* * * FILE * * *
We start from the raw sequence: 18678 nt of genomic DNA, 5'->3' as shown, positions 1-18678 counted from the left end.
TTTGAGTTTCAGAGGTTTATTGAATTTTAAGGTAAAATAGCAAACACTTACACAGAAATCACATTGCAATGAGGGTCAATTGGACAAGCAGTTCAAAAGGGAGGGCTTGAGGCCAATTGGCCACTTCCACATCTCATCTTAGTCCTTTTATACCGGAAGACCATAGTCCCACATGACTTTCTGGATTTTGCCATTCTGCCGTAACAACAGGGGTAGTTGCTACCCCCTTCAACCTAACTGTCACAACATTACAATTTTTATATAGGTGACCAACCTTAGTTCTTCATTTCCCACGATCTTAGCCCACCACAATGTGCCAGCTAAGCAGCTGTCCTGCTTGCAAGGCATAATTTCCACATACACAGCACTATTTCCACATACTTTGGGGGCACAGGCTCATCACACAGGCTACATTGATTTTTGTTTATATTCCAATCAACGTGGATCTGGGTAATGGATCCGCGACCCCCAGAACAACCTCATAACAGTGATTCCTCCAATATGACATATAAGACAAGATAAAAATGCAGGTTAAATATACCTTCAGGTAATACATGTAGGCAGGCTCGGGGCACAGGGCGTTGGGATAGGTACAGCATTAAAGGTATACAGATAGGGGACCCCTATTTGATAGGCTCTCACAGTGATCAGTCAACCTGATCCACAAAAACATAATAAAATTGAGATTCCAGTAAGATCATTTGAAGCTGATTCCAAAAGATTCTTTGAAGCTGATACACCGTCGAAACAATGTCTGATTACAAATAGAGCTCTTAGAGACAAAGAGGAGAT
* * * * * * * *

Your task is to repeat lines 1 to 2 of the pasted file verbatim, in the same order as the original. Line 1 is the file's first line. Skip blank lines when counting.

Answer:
We start from the raw sequence: 18678 nt of genomic DNA, 5'->3' as shown, positions 1-18678 counted from the left end.
TTTGAGTTTCAGAGGTTTATTGAATTTTAAGGTAAAATAGCAAACACTTACACAGAAATCACATTGCAATGAGGGTCAATTGGACAAGCAGTTCAAAAGGGAGGGCTTGAGGCCAATTGGCCACTTCCACATCTCATCTTAGTCCTTTTATACCGGAAGACCATAGTCCCACATGACTTTCTGGATTTTGCCATTCTGCCGTAACAACAGGGGTAGTTGCTACCCCCTTCAACCTAACTGTCACAACATTACAATTTTTATATAGGTGACCAACCTTAGTTCTTCATTTCCCACGATCTTAGCCCACCACAATGTGCCAGCTAAGCAGCTGTCCTGCTTGCAAGGCATAATTTCCACATACACAGCACTATTTCCACATACTTTGGGGGCACAGGCTCATCACACAGGCTACATTGATTTTTGTTTATATTCCAATCAACGTGGATCTGGGTAATGGATCCGCGACCCCCAGAACAACCTCATAACAGTGATTCCTCCAATATGACATATAAGACAAGATAAAAATGCAGGTTAAATATACCTTCAGGTAATACATGTAGGCAGGCTCGGGGCACAGGGCGTTGGGATAGGTACAGCATTAAAGGTATACAGATAGGGGACCCCTATTTGATAGGCTCTCACAGTGATCAGTCAACCTGATCCACAAAAACATAATAAAATTGAGATTCCAGTAAGATCATTTGAAGCTGATTCCAAAAGATTCTTTGAAGCTGATACACCGTCGAAACAATGTCTGATTACAAATAGAGCTCTTAGAGACAAAGAGGAGAT